The Ecology and Epidemiology of Kunjin Virus

  • R. A. Hall
  • A. K. Broom
  • D. W. Smith
  • J. S. Mackenzie
Part of the Current Topics in Microbiology and Immunology book series (CT MICROBIOLOGY, volume 267)


Kunjin (KUN) virus has long been considered an arbovirus of minor medical and veterinary significance in Australia, with human infections associated with a mild febrile illness and rare reports of encephalitis in both horses and man. However its close relationship to a more virulent Australian arbovirus, Murray Valley encephalitis (MVE) virus, in terms of epidemiology, ecology and cross-reactivity in traditional serological diagnostic assays has necessitated that the activity of both viruses be carefully monitored in surveillance of mosquito-borne viruses in Australia. For a thorough discussion on the history, ecology and epidemiology of MVE and KUN viruses the reader is referred to an extensive review by Marshall (1988).Of more recent relevance, are the outbreaks of a fatal viral encephalitis in Europe, Russia, North America and the Middle East caused by strains of West Nile (WN) virus shown to be genetically closely related to KUN virus (Tsai et al. 1998; Briese et al. 1999; Jia et al. 1999; Lanciotti et al. 1999; Platonov et al. 2001; Hindiyeh et al. 2001). These events have stimulated additional interest in WN virus and its relationship to KUN virus with respect to taxonomy, and clinical and ecological comparisons. The purpose of this report is to review briefly the ecology and epidemiology of KUN virus, and to discuss methods of surveillance, diagnosis and control, with pertinent comparisons to WN and MVE viruses. Brief reference will also be made to the recent changes in the phylogeny and taxonomy of KUN in relation to WN virus; however, this aspect is covered in depth by Scherret et al., in this volume.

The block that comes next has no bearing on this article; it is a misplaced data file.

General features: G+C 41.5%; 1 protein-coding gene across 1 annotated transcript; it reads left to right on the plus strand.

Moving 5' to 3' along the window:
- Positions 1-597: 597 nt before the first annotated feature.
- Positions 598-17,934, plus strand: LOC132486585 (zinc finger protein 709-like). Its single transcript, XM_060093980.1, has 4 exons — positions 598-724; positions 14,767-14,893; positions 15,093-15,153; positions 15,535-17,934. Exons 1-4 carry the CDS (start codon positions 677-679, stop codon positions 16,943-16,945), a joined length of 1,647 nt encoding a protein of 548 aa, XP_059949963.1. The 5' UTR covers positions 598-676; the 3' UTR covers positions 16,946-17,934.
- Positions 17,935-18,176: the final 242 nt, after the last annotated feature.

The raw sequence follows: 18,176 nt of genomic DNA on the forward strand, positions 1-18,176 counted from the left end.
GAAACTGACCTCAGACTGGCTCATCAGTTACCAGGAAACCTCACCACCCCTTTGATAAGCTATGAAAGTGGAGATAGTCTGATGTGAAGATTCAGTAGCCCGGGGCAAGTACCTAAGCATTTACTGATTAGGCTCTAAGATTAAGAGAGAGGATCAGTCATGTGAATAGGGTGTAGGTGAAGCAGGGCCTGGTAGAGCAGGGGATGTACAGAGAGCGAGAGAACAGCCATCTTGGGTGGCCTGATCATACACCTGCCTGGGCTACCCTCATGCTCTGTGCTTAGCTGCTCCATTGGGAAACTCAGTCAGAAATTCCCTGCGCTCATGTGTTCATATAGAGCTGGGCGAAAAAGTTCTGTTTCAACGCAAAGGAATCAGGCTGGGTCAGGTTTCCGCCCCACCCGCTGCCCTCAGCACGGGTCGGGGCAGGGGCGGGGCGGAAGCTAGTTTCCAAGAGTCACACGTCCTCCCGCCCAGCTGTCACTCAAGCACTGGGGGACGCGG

West Nile Virus Japanese Encephalitis Western Australia Japanese Encephalitis Virus Arbovirus Infection 
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Copyright information

© Springer-Verlag Berlin Heidelberg 2002

Authors and Affiliations

  • R. A. Hall
    • 1
  • A. K. Broom
    • 2
  • D. W. Smith
    • 3
  • J. S. Mackenzie
    • 1
  1. 1.Department of Microbiology and Parasitology, School of Molecular and Microbial SciencesThe University of QueenslandSt. LuciaAustralia
  2. 2.Department of MicrobiologyThe University of Western AustraliaNedlandsAustralia
  3. 3.Division of Microbiology and Infectious DiseasesThe Western Australian Centre for Pathology and Medical ResearchNedlandsAustralia

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